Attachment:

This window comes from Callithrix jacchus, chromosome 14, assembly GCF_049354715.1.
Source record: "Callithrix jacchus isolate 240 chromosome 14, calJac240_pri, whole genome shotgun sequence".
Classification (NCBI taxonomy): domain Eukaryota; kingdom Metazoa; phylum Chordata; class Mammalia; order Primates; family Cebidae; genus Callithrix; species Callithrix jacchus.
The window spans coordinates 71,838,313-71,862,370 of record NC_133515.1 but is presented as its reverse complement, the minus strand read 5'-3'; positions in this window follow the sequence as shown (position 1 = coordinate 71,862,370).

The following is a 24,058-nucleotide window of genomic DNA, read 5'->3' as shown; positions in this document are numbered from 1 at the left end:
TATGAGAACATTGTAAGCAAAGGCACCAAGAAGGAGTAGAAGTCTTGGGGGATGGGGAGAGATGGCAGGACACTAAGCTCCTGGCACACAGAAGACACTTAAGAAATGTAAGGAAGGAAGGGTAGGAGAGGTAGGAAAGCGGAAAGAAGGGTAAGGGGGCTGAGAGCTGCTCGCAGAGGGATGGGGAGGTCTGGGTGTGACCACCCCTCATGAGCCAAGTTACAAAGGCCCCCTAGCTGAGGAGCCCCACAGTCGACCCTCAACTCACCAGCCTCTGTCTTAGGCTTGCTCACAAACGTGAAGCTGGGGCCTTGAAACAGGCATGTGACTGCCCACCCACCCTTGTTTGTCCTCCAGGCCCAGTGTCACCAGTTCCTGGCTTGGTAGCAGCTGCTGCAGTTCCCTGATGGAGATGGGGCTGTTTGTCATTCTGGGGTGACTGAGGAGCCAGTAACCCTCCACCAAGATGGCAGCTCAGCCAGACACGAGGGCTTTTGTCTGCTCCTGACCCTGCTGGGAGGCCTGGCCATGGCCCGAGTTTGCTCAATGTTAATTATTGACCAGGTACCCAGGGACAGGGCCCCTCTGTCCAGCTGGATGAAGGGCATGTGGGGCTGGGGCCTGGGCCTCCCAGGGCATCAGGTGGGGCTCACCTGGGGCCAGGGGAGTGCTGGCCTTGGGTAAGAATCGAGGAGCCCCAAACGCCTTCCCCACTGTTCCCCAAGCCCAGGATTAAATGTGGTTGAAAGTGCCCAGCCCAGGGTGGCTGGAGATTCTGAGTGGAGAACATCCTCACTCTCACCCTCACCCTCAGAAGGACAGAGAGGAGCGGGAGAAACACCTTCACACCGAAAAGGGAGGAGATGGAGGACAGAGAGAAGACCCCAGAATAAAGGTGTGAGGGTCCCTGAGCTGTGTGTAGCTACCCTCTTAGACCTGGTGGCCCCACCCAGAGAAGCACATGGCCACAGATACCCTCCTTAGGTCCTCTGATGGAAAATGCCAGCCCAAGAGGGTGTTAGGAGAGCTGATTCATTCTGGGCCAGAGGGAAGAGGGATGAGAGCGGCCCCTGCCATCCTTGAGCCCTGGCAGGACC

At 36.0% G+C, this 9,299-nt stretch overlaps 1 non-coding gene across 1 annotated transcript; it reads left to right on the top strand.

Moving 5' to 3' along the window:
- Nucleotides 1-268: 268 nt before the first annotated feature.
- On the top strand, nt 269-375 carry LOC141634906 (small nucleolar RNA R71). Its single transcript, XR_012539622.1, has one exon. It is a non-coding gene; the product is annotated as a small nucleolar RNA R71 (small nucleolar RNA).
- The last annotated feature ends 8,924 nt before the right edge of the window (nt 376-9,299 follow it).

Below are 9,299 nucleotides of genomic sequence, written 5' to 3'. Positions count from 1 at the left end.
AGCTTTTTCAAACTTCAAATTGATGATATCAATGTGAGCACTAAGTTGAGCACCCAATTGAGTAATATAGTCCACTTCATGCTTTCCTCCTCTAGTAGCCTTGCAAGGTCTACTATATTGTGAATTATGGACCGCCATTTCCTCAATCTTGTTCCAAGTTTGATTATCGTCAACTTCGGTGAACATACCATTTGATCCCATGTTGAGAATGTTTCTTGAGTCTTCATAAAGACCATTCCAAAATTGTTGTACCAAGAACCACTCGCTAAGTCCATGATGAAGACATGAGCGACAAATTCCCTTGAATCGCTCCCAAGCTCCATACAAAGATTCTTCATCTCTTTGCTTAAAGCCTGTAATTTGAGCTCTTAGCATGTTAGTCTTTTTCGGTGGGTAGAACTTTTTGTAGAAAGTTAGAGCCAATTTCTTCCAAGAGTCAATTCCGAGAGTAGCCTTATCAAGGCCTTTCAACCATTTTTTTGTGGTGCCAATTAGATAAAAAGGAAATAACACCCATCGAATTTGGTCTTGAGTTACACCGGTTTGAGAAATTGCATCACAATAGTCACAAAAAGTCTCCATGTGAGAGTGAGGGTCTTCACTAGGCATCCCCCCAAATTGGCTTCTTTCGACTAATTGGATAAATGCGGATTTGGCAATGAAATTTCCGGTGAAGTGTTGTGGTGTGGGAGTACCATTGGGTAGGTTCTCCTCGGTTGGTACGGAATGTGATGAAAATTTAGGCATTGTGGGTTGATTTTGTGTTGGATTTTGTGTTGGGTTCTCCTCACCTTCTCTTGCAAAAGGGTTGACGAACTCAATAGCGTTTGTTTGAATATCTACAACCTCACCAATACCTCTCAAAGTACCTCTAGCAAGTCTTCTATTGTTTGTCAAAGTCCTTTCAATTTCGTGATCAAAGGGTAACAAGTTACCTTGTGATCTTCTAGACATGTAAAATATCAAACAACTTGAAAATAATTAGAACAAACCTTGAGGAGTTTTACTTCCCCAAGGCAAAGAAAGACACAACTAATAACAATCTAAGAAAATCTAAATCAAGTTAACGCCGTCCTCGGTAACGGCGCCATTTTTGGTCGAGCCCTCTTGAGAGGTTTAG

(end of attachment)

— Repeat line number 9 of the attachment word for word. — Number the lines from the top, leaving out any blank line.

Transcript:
- Nucleotides 1-268: 268 nt before the first annotated feature.